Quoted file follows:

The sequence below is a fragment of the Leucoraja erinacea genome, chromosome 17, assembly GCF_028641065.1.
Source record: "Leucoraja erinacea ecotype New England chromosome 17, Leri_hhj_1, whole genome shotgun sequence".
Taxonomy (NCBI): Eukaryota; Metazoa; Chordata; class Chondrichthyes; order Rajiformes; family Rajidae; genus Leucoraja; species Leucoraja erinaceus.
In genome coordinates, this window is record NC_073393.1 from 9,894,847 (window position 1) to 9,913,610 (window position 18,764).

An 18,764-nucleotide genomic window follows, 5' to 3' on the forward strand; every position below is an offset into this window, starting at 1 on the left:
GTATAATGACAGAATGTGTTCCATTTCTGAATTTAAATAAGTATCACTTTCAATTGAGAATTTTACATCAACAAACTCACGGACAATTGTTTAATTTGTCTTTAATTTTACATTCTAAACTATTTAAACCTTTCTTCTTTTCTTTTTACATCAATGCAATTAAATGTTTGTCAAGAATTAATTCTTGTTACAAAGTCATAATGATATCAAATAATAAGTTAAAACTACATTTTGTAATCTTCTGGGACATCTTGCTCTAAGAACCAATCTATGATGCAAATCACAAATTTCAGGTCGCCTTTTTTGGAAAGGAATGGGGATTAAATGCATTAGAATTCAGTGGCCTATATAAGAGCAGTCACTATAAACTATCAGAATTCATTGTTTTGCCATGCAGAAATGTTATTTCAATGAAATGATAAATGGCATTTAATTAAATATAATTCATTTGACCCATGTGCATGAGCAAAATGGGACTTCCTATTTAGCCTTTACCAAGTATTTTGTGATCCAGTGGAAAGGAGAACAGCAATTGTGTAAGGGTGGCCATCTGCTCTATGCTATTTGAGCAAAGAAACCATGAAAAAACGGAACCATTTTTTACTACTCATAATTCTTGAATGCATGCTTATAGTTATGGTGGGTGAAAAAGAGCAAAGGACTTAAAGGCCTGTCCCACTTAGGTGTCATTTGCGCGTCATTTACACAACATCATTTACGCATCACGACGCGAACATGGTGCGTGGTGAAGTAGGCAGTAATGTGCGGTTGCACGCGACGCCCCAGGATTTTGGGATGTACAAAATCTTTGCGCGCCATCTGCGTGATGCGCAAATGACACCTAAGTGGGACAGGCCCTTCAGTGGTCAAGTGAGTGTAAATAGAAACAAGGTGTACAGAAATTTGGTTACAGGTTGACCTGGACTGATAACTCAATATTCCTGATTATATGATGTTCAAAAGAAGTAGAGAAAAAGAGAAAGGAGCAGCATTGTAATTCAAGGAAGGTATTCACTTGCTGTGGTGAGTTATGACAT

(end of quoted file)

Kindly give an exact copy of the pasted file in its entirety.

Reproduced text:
The sequence below is a fragment of the Leucoraja erinacea genome, chromosome 17, assembly GCF_028641065.1.
Source record: "Leucoraja erinacea ecotype New England chromosome 17, Leri_hhj_1, whole genome shotgun sequence".
Taxonomy (NCBI): Eukaryota; Metazoa; Chordata; class Chondrichthyes; order Rajiformes; family Rajidae; genus Leucoraja; species Leucoraja erinaceus.
In genome coordinates, this window is record NC_073393.1 from 9,894,847 (window position 1) to 9,913,610 (window position 18,764).

An 18,764-nucleotide genomic window follows, 5' to 3' on the forward strand; every position below is an offset into this window, starting at 1 on the left:
GTATAATGACAGAATGTGTTCCATTTCTGAATTTAAATAAGTATCACTTTCAATTGAGAATTTTACATCAACAAACTCACGGACAATTGTTTAATTTGTCTTTAATTTTACATTCTAAACTATTTAAACCTTTCTTCTTTTCTTTTTACATCAATGCAATTAAATGTTTGTCAAGAATTAATTCTTGTTACAAAGTCATAATGATATCAAATAATAAGTTAAAACTACATTTTGTAATCTTCTGGGACATCTTGCTCTAAGAACCAATCTATGATGCAAATCACAAATTTCAGGTCGCCTTTTTTGGAAAGGAATGGGGATTAAATGCATTAGAATTCAGTGGCCTATATAAGAGCAGTCACTATAAACTATCAGAATTCATTGTTTTGCCATGCAGAAATGTTATTTCAATGAAATGATAAATGGCATTTAATTAAATATAATTCATTTGACCCATGTGCATGAGCAAAATGGGACTTCCTATTTAGCCTTTACCAAGTATTTTGTGATCCAGTGGAAAGGAGAACAGCAATTGTGTAAGGGTGGCCATCTGCTCTATGCTATTTGAGCAAAGAAACCATGAAAAAACGGAACCATTTTTTACTACTCATAATTCTTGAATGCATGCTTATAGTTATGGTGGGTGAAAAAGAGCAAAGGACTTAAAGGCCTGTCCCACTTAGGTGTCATTTGCGCGTCATTTACACAACATCATTTACGCATCACGACGCGAACATGGTGCGTGGTGAAGTAGGCAGTAATGTGCGGTTGCACGCGACGCCCCAGGATTTTGGGATGTACAAAATCTTTGCGCGCCATCTGCGTGATGCGCAAATGACACCTAAGTGGGACAGGCCCTTCAGTGGTCAAGTGAGTGTAAATAGAAACAAGGTGTACAGAAATTTGGTTACAGGTTGACCTGGACTGATAACTCAATATTCCTGATTATATGATGTTCAAAAGAAGTAGAGAAAAAGAGAAAGGAGCAGCATTGTAATTCAAGGAAGGTATTCACTTGCTGTGGTGAGTTATGACAT